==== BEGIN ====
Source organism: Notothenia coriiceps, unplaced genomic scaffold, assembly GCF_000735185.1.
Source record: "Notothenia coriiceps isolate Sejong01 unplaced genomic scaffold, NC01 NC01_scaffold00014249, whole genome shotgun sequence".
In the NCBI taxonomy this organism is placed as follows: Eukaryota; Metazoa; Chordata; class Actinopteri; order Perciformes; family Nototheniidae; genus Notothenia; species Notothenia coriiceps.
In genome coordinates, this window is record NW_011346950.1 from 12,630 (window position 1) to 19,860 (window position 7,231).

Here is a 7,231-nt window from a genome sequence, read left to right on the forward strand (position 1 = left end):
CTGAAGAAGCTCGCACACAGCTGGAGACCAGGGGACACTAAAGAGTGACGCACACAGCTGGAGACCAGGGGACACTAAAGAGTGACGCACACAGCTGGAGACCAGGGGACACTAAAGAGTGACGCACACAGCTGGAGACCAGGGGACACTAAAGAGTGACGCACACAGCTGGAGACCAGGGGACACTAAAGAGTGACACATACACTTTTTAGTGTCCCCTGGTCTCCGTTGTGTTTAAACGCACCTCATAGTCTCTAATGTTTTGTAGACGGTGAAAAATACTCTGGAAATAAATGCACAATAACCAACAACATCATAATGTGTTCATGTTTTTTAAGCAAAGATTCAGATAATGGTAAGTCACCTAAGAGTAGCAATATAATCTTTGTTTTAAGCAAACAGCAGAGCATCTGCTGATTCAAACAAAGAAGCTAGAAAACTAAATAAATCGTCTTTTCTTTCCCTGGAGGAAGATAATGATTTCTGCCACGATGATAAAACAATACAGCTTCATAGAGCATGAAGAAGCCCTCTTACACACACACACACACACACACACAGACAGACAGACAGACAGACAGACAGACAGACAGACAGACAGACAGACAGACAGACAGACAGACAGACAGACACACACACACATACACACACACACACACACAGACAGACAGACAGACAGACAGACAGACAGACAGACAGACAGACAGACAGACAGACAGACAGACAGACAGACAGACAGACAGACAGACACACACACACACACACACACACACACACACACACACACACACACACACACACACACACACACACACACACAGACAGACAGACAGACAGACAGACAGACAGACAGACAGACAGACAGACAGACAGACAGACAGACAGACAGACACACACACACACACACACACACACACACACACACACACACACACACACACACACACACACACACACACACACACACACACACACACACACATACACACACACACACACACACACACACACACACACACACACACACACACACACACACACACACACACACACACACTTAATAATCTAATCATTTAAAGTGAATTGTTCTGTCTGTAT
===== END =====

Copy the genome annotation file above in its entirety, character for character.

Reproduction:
Source organism: Notothenia coriiceps, unplaced genomic scaffold, assembly GCF_000735185.1.
Source record: "Notothenia coriiceps isolate Sejong01 unplaced genomic scaffold, NC01 NC01_scaffold00014249, whole genome shotgun sequence".
In the NCBI taxonomy this organism is placed as follows: Eukaryota; Metazoa; Chordata; class Actinopteri; order Perciformes; family Nototheniidae; genus Notothenia; species Notothenia coriiceps.
In genome coordinates, this window is record NW_011346950.1 from 12,630 (window position 1) to 19,860 (window position 7,231).

Here is a 7,231-nt window from a genome sequence, read left to right on the forward strand (position 1 = left end):
CTGAAGAAGCTCGCACACAGCTGGAGACCAGGGGACACTAAAGAGTGACGCACACAGCTGGAGACCAGGGGACACTAAAGAGTGACGCACACAGCTGGAGACCAGGGGACACTAAAGAGTGACGCACACAGCTGGAGACCAGGGGACACTAAAGAGTGACGCACACAGCTGGAGACCAGGGGACACTAAAGAGTGACACATACACTTTTTAGTGTCCCCTGGTCTCCGTTGTGTTTAAACGCACCTCATAGTCTCTAATGTTTTGTAGACGGTGAAAAATACTCTGGAAATAAATGCACAATAACCAACAACATCATAATGTGTTCATGTTTTTTAAGCAAAGATTCAGATAATGGTAAGTCACCTAAGAGTAGCAATATAATCTTTGTTTTAAGCAAACAGCAGAGCATCTGCTGATTCAAACAAAGAAGCTAGAAAACTAAATAAATCGTCTTTTCTTTCCCTGGAGGAAGATAATGATTTCTGCCACGATGATAAAACAATACAGCTTCATAGAGCATGAAGAAGCCCTCTTACACACACACACACACACACACACAGACAGACAGACAGACAGACAGACAGACAGACAGACAGACAGACAGACAGACAGACAGACAGACAGACAGACACACACACACATACACACACACACACACACAGACAGACAGACAGACAGACAGACAGACAGACAGACAGACAGACAGACAGACAGACAGACAGACAGACAGACAGACAGACAGACAGACACACACACACACACACACACACACACACACACACACACACACACACACACACACACACACACACACACACAGACAGACAGACAGACAGACAGACAGACAGACAGACAGACAGACAGACAGACAGACAGACAGACAGACAGACACACACACACACACACACACACACACACACACACACACACACACACACACACACACACACACACACACACACACACACACACACACACACATACACACACACACACACACACACACACACACACACACACACACACACACACACACACACACACACACACACACACTTAATAATCTAATCATTTAAAGTGAATTGTTCTGTCTGTAT